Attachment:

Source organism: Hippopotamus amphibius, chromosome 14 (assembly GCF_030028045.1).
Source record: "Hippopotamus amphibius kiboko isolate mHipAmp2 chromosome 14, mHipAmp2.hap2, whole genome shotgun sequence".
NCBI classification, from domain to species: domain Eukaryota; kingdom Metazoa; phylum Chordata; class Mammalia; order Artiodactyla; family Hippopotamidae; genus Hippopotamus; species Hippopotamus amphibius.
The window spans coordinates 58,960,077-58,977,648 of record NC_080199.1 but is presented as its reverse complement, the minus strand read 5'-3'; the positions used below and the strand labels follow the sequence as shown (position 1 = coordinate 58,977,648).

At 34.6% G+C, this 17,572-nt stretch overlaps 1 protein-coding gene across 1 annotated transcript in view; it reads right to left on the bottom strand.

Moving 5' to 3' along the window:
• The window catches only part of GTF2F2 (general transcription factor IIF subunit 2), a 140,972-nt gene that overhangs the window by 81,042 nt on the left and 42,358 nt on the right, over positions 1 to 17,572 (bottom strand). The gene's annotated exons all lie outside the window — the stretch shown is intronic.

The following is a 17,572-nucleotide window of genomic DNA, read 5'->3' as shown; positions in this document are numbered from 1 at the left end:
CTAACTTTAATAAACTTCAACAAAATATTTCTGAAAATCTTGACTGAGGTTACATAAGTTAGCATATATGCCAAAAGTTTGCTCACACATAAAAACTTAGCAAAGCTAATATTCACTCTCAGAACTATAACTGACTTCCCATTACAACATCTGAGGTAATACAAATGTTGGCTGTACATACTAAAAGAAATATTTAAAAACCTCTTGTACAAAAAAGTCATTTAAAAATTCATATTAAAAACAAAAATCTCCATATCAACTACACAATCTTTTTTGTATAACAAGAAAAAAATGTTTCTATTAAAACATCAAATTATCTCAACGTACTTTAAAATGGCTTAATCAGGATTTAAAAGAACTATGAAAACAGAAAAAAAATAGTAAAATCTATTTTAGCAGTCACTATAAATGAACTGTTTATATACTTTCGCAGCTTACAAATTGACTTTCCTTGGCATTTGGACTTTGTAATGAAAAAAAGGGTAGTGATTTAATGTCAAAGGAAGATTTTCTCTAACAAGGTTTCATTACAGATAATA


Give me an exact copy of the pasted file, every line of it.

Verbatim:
Source organism: Hippopotamus amphibius, chromosome 14 (assembly GCF_030028045.1).
Source record: "Hippopotamus amphibius kiboko isolate mHipAmp2 chromosome 14, mHipAmp2.hap2, whole genome shotgun sequence".
NCBI classification, from domain to species: domain Eukaryota; kingdom Metazoa; phylum Chordata; class Mammalia; order Artiodactyla; family Hippopotamidae; genus Hippopotamus; species Hippopotamus amphibius.
The window spans coordinates 58,960,077-58,977,648 of record NC_080199.1 but is presented as its reverse complement, the minus strand read 5'-3'; the positions used below and the strand labels follow the sequence as shown (position 1 = coordinate 58,977,648).

At 34.6% G+C, this 17,572-nt stretch overlaps 1 protein-coding gene across 1 annotated transcript in view; it reads right to left on the bottom strand.

Moving 5' to 3' along the window:
• The window catches only part of GTF2F2 (general transcription factor IIF subunit 2), a 140,972-nt gene that overhangs the window by 81,042 nt on the left and 42,358 nt on the right, over positions 1 to 17,572 (bottom strand). The gene's annotated exons all lie outside the window — the stretch shown is intronic.

The following is a 17,572-nucleotide window of genomic DNA, read 5'->3' as shown; positions in this document are numbered from 1 at the left end:
CTAACTTTAATAAACTTCAACAAAATATTTCTGAAAATCTTGACTGAGGTTACATAAGTTAGCATATATGCCAAAAGTTTGCTCACACATAAAAACTTAGCAAAGCTAATATTCACTCTCAGAACTATAACTGACTTCCCATTACAACATCTGAGGTAATACAAATGTTGGCTGTACATACTAAAAGAAATATTTAAAAACCTCTTGTACAAAAAAGTCATTTAAAAATTCATATTAAAAACAAAAATCTCCATATCAACTACACAATCTTTTTTGTATAACAAGAAAAAAATGTTTCTATTAAAACATCAAATTATCTCAACGTACTTTAAAATGGCTTAATCAGGATTTAAAAGAACTATGAAAACAGAAAAAAAATAGTAAAATCTATTTTAGCAGTCACTATAAATGAACTGTTTATATACTTTCGCAGCTTACAAATTGACTTTCCTTGGCATTTGGACTTTGTAATGAAAAAAAGGGTAGTGATTTAATGTCAAAGGAAGATTTTCTCTAACAAGGTTTCATTACAGATAATA